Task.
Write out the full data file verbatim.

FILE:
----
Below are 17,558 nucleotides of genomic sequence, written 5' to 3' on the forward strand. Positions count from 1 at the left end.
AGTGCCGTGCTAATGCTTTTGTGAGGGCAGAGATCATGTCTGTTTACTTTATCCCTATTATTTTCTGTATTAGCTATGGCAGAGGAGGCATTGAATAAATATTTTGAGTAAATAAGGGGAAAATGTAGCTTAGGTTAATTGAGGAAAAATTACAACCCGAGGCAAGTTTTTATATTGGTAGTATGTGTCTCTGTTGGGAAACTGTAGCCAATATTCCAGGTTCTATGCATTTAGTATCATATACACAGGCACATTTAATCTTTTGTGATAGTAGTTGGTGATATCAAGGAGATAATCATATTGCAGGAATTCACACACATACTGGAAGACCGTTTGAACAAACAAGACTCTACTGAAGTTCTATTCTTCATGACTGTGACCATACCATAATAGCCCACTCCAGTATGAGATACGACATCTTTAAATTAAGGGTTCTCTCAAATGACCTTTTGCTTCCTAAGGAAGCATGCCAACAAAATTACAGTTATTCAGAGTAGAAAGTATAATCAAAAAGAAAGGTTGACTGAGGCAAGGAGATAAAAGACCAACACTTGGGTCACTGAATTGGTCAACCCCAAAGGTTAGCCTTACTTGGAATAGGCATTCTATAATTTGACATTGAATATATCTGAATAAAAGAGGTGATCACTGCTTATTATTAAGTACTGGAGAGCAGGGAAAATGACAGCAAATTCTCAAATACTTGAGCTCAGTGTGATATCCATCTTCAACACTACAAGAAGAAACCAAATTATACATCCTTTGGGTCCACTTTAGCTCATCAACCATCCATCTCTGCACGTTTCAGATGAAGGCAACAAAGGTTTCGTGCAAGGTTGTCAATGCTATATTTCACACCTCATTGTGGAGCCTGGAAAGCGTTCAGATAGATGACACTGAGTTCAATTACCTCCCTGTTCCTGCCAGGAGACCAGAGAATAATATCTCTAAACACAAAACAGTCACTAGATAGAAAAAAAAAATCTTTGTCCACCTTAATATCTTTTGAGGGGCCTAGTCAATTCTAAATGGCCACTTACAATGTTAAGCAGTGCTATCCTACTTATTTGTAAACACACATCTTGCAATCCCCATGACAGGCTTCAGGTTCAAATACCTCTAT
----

Below are 17,558 nucleotides of genomic sequence, written 5' to 3' on the forward strand. Positions count from 1 at the left end.
AGTGCCGTGCTAATGCTTTTGTGAGGGCAGAGATCATGTCTGTTTACTTTATCCCTATTATTTTCTGTATTAGCTATGGCAGAGGAGGCATTGAATAAATATTTTGAGTAAATAAGGGGAAAATGTAGCTTAGGTTAATTGAGGAAAAATTACAACCCGAGGCAAGTTTTTATATTGGTAGTATGTGTCTCTGTTGGGAAACTGTAGCCAATATTCCAGGTTCTATGCATTTAGTATCATATACACAGGCACATTTAATCTTTTGTGATAGTAGTTGGTGATATCAAGGAGATAATCATATTGCAGGAATTCACACACATACTGGAAGACCGTTTGAACAAACAAGACTCTACTGAAGTTCTATTCTTCATGACTGTGACCATACCATAATAGCCCACTCCAGTATGAGATACGACATCTTTAAATTAAGGGTTCTCTCAAATGACCTTTTGCTTCCTAAGGAAGCATGCCAACAAAATTACAGTTATTCAGAGTAGAAAGTATAATCAAAAAGAAAGGTTGACTGAGGCAAGGAGATAAAAGACCAACACTTGGGTCACTGAATTGGTCAACCCCAAAGGTTAGCCTTACTTGGAATAGGCATTCTATAATTTGACATTGAATATATCTGAATAAAAGAGGTGATCACTGCTTATTATTAAGTACTGGAGAGCAGGGAAAATGACAGCAAATTCTCAAATACTTGAGCTCAGTGTGATATCCATCTTCAACACTACAAGAAGAAACCAAATTATACATCCTTTGGGTCCACTTTAGCTCATCAACCATCCATCTCTGCACGTTTCAGATGAAGGCAACAAAGGTTTCGTGCAAGGTTGTCAATGCTATATTTCACACCTCATTGTGGAGCCTGGAAAGCGTTCAGATAGATGACACTGAGTTCAATTACCTCCCTGTTCCTGCCAGGAGACCAGAGAATAATATCTCTAAACACAAAACAGTCACTAGATAGAAAAAAAAAATCTTTGTCCACCTTAATATCTTTTGAGGGGCCTAGTCAATTCTAAATGGCCACTTACAATGTTAAGCAGTGCTATCCTACTTATTTGTAAACACACATCTTGCAATCCCCATGACAGGCTTCAGGTTCAAATACCTCTAT